• Failing to inform a seller of all offers on the table after an offer has been accepted;
  • Failing to advise a buyer of known material defects in a property;
  • Dual representation or facilitating a sale of a property by acting as the real estate agent for both the buyer and seller without the knowledge and consent of both parties;
  • Passing a client’s personal information to the another agent or party to a transaction without the client’s knowledge and permission; for example, an agent might tell a seller that a buyer has qualified for a loan amount that would allow them to purchase the house at a higher price than the agent’s buyer client has offered;
  • Declining or accepting an offer without the client’s knowledge and approval.

Any one of these breaches can have a serious financial impact on the client’s financial interests. The consequences of a breach could go beyond causing the client to lose money on a sales price that is lower than it should be or to pay more than they should for a property.

A breach of the fiduciary duty could also result in other harm to a client. This is especially true if the client ends up buying a house with defects that would be expensive to repair, or if their personal details have been disclosed to unknown people.

How Do You Prove Breach of Fiduciary Duty?

The first step in proving breach of a fiduciary duty is proving that a real estate agent had a fiduciary duty to a client. Generally, once a client signs a contract with an agent, the fiduciary relationship is established that applies to real estate transactions. The duty is imposed by state law in the state in which the agent is licensed. But this fact has to be shown by evidence in a trial.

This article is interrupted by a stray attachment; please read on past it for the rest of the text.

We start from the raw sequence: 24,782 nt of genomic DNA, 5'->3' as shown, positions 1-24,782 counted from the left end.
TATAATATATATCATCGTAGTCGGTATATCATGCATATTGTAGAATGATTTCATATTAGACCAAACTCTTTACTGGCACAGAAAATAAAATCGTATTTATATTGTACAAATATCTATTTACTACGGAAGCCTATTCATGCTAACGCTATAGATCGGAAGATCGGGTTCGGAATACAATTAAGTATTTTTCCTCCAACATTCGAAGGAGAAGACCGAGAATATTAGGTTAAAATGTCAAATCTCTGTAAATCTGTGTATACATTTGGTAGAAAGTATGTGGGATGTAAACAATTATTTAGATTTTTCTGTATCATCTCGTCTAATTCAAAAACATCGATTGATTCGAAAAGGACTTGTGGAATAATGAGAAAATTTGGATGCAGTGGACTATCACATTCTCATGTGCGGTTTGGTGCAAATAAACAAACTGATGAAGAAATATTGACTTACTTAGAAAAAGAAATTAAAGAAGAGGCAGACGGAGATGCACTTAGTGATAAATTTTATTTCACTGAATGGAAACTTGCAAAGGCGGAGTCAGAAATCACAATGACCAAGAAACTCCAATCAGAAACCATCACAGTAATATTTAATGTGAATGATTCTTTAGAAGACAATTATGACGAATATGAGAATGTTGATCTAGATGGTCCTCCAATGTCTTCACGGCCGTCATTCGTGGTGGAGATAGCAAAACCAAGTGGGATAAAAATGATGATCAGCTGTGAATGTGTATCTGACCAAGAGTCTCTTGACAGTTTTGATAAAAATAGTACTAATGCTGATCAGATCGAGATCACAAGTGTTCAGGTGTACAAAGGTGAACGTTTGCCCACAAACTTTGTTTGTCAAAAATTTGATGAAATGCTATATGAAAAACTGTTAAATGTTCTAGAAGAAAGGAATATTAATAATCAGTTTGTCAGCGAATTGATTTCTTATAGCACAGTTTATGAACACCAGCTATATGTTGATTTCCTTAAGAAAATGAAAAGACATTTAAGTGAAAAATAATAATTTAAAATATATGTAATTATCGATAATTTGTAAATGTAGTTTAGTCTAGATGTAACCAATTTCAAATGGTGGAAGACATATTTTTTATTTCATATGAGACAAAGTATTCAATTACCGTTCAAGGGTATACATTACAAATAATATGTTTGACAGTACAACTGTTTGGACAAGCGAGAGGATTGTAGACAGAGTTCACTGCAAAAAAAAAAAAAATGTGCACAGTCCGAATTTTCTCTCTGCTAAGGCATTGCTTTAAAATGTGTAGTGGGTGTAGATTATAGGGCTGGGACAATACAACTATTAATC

Once the fiduciary duty has been established, the party who is suing the agent must show that the agent acted contrary to the requirements of the duty. That would entail proving, for example, that the agent knew of defects in the property, but failed to disclose them to the buyer. Or, maybe the agent represented both the buyer and the seller in a transaction without making full disclosure to the parties and getting their consent. Or, the agent may, in some other way, have acted in their own self interest and not in the interest of their client. Whatever the breach, the facts that constitute the breach must be proven.

The last step is to prove that the breach caused the agent’s client harm. A breach of the duty that did not cause measurable harm cannot be the basis for a lawsuit.

What Are the Consequences for Breaches of Fiduciary Duty?